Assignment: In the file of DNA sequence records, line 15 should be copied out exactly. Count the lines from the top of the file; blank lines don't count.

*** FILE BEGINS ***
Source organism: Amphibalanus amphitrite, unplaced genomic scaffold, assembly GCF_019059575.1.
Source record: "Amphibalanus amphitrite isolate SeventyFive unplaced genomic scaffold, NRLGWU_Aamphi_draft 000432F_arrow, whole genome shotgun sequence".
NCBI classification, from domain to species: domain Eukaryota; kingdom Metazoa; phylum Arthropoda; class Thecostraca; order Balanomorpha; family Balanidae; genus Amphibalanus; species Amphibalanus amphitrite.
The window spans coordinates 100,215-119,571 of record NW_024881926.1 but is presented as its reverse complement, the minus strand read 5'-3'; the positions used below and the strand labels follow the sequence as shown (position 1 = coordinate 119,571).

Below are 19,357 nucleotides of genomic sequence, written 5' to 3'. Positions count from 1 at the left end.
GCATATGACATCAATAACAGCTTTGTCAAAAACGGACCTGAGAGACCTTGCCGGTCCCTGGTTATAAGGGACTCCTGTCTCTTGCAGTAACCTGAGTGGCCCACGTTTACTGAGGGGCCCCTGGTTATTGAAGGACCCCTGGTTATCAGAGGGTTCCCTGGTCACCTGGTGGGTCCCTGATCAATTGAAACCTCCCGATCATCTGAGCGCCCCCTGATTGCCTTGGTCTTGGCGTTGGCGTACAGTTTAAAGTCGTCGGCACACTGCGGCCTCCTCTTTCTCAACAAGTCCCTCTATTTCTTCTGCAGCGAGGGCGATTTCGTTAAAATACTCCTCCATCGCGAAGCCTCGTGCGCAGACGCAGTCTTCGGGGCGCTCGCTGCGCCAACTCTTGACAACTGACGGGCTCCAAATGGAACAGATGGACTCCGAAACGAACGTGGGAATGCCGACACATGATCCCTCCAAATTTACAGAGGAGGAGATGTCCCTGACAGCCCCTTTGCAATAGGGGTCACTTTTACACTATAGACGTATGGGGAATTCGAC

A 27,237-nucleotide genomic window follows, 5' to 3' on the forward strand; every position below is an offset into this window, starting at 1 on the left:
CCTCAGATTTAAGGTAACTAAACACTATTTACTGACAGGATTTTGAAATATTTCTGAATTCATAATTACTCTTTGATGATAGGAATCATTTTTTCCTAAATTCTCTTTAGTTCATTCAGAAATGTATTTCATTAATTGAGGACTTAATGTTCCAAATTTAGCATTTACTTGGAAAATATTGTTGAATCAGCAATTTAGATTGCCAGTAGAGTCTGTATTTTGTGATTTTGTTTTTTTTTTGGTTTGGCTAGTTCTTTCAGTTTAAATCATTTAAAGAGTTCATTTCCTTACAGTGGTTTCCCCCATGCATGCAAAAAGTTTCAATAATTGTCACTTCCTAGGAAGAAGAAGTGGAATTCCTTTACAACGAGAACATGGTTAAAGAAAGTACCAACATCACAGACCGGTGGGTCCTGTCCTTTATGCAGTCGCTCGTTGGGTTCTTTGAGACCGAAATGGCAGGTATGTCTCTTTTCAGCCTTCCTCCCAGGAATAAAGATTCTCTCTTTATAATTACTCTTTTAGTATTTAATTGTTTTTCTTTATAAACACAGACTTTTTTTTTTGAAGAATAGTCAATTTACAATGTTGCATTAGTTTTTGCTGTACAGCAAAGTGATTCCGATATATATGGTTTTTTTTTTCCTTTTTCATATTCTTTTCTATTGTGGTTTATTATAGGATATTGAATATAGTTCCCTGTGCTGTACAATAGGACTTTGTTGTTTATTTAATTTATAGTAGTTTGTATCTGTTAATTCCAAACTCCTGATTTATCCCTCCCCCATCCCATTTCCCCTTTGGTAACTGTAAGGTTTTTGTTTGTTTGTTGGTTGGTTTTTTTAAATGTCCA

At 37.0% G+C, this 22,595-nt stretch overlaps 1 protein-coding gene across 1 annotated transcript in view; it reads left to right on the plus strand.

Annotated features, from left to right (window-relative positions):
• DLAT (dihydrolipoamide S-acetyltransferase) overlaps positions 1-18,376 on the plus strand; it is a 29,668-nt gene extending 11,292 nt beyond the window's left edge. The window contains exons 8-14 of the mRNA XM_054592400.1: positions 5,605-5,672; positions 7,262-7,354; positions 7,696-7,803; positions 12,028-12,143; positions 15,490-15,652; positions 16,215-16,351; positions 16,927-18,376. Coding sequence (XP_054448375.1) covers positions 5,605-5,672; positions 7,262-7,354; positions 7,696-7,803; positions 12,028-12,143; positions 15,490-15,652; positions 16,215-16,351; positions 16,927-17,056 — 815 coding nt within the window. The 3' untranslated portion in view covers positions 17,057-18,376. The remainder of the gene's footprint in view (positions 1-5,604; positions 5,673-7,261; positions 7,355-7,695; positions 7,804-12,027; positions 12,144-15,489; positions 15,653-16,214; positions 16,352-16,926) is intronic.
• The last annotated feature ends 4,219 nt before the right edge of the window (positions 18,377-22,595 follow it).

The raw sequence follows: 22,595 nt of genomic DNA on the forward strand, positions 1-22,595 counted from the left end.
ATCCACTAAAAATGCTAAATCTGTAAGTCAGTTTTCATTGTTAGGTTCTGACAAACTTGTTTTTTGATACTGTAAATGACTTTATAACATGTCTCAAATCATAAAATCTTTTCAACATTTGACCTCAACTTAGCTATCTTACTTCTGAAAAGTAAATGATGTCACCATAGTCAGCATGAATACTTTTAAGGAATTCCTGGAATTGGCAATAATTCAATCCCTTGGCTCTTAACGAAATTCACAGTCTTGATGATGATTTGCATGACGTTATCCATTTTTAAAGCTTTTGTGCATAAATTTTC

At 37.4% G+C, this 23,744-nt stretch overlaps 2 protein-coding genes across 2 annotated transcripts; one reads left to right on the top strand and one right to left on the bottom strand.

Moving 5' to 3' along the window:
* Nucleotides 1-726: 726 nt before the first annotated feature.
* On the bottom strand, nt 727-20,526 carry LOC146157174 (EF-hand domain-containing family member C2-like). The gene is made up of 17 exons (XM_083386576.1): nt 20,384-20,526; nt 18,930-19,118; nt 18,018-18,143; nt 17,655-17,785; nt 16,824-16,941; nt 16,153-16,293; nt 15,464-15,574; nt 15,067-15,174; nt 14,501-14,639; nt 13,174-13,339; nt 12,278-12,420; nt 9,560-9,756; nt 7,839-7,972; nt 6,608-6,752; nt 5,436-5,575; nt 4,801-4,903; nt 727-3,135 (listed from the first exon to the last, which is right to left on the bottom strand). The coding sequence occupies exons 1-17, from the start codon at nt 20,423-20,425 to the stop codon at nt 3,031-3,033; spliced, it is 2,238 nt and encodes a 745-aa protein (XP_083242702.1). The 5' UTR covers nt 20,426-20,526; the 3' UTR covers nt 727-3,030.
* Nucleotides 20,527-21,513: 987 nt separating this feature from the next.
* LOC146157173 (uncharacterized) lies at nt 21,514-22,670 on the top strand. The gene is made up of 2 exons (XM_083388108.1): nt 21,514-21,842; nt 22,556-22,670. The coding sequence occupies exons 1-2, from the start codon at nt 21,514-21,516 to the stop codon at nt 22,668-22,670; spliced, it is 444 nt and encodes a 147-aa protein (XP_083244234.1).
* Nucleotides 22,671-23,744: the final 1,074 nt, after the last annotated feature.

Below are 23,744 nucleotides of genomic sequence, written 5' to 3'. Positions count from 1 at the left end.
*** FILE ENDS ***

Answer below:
At 37.4% G+C, this 23,744-nt stretch overlaps 2 protein-coding genes across 2 annotated transcripts; one reads left to right on the top strand and one right to left on the bottom strand.